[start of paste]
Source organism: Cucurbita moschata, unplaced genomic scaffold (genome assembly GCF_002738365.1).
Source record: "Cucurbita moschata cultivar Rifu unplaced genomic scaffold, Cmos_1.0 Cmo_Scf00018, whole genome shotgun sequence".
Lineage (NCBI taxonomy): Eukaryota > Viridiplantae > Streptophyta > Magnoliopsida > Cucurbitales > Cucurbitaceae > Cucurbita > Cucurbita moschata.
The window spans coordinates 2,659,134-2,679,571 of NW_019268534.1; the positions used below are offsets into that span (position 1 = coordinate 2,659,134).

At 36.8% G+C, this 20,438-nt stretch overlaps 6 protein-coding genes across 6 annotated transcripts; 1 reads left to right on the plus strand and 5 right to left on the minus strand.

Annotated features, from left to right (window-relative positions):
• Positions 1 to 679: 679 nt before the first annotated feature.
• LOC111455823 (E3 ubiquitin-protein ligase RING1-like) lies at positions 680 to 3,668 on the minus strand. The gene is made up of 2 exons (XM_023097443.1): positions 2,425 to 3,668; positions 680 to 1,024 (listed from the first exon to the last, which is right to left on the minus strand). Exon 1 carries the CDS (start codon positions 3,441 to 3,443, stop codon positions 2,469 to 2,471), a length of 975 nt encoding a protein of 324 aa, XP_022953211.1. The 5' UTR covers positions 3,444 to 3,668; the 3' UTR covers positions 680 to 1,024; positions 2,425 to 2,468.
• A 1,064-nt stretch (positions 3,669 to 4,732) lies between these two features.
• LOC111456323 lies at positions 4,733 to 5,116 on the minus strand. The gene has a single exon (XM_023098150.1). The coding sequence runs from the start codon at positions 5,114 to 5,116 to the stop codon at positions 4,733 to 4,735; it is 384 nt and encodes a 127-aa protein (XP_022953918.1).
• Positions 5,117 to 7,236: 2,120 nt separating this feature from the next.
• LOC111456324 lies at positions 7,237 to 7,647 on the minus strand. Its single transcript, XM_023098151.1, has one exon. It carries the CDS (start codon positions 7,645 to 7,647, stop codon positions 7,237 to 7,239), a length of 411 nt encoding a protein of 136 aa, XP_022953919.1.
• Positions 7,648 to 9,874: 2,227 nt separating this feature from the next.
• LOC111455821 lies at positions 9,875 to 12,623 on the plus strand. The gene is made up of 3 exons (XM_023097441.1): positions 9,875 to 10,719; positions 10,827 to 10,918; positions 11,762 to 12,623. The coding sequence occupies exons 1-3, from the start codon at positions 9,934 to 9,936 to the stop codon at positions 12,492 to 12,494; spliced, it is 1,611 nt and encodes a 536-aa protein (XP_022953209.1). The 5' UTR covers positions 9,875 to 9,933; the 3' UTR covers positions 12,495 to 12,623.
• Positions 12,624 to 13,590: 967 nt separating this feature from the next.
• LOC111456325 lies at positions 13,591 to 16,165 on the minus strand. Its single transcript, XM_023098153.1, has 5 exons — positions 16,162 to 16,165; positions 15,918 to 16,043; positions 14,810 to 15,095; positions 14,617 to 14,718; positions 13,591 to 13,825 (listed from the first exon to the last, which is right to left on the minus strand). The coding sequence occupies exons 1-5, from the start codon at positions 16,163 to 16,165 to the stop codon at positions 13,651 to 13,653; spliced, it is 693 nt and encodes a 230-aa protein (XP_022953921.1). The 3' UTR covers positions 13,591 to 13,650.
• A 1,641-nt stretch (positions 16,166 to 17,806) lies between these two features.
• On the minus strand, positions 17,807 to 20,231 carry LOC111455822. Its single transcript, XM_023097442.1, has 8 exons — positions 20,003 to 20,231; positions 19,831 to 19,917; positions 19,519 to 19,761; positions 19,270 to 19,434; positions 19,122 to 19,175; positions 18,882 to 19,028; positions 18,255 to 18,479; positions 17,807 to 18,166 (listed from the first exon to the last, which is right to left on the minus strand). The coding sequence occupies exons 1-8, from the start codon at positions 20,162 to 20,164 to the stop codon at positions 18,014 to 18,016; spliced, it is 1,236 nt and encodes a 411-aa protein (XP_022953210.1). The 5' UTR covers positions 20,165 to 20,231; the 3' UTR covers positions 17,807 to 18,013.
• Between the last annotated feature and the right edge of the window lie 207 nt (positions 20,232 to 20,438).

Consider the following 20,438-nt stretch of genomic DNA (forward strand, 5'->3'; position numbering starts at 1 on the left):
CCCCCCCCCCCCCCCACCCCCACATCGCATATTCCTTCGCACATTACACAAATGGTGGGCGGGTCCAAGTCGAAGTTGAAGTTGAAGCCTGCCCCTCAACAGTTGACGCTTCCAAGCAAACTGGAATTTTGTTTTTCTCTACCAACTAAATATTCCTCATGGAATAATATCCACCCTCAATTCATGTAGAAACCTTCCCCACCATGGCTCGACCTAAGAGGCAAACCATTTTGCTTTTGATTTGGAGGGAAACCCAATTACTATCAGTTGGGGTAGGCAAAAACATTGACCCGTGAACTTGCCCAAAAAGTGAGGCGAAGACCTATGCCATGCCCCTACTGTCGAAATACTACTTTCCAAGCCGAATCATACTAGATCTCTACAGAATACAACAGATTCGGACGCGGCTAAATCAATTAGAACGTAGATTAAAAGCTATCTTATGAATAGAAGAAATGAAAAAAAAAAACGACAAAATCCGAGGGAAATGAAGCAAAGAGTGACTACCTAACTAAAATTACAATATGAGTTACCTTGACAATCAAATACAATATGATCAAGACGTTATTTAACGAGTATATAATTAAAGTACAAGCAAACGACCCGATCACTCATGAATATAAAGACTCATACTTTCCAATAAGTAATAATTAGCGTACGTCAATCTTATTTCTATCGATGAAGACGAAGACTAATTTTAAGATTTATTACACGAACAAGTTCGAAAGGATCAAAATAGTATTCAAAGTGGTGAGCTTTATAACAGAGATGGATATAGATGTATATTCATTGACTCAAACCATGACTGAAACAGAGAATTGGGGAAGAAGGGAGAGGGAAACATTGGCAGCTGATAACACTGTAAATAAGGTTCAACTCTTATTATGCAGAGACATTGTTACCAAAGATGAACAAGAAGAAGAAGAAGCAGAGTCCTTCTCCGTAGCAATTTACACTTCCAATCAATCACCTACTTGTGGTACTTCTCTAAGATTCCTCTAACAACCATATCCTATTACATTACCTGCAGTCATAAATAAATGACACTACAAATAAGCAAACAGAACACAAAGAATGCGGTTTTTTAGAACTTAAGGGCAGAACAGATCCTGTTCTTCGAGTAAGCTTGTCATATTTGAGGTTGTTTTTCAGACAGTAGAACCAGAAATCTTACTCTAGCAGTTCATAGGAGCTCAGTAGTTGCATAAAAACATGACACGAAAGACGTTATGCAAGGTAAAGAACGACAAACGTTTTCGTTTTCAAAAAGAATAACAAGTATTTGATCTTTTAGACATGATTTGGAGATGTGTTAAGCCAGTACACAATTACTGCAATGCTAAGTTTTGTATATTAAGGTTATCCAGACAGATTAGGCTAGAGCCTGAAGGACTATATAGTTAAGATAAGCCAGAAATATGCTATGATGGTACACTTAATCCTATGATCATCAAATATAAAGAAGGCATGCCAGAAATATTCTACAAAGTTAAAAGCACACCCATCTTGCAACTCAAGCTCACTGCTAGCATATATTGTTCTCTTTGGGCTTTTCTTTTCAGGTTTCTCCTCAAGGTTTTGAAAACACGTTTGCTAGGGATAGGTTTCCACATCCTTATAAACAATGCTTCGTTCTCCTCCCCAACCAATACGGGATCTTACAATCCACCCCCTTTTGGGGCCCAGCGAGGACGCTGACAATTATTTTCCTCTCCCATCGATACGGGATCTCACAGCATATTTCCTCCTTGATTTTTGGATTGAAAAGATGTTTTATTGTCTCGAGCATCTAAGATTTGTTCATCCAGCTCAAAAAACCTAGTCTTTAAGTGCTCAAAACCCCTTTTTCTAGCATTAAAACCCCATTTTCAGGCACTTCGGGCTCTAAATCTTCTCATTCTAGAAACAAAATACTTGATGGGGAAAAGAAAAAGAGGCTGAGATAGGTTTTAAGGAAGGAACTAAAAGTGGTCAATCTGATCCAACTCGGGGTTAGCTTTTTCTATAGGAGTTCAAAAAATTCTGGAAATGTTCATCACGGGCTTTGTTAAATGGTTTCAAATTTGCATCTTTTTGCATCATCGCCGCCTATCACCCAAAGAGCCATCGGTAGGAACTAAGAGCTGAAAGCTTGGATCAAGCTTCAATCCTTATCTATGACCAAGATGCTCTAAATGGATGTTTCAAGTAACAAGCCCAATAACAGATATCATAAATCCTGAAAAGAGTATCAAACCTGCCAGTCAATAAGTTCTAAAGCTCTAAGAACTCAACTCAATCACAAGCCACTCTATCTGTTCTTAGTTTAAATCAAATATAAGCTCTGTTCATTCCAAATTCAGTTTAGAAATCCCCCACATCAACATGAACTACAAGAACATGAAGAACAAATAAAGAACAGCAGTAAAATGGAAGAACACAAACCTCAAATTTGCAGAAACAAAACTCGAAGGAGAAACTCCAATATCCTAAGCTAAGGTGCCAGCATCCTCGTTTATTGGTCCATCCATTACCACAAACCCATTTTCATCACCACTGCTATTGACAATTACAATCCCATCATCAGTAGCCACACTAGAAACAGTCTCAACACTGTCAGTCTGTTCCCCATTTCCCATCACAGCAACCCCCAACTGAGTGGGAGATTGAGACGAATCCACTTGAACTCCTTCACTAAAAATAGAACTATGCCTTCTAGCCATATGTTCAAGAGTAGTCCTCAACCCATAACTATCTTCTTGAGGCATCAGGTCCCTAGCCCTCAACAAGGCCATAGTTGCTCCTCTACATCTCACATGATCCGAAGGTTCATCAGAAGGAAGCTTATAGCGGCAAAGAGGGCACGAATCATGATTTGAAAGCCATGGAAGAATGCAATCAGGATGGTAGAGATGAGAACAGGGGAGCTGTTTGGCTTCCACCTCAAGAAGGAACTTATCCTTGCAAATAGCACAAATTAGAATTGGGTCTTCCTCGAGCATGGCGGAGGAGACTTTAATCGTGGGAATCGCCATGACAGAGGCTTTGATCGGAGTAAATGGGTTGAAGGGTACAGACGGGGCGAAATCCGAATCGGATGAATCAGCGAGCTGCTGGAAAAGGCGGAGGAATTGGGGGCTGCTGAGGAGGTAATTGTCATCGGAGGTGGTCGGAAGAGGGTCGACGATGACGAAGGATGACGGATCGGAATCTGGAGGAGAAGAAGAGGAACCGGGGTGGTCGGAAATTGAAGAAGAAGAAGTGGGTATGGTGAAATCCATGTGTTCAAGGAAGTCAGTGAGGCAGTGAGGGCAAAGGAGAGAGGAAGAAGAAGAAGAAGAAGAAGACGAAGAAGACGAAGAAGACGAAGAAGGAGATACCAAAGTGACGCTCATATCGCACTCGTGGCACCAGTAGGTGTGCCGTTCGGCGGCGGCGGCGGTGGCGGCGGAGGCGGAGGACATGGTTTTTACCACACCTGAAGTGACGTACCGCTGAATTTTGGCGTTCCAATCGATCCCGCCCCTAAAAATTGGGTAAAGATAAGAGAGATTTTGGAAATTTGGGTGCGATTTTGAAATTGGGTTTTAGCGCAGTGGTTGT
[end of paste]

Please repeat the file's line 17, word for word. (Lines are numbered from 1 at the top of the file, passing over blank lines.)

• A 1,641-nt stretch (positions 16,166 to 17,806) lies between these two features.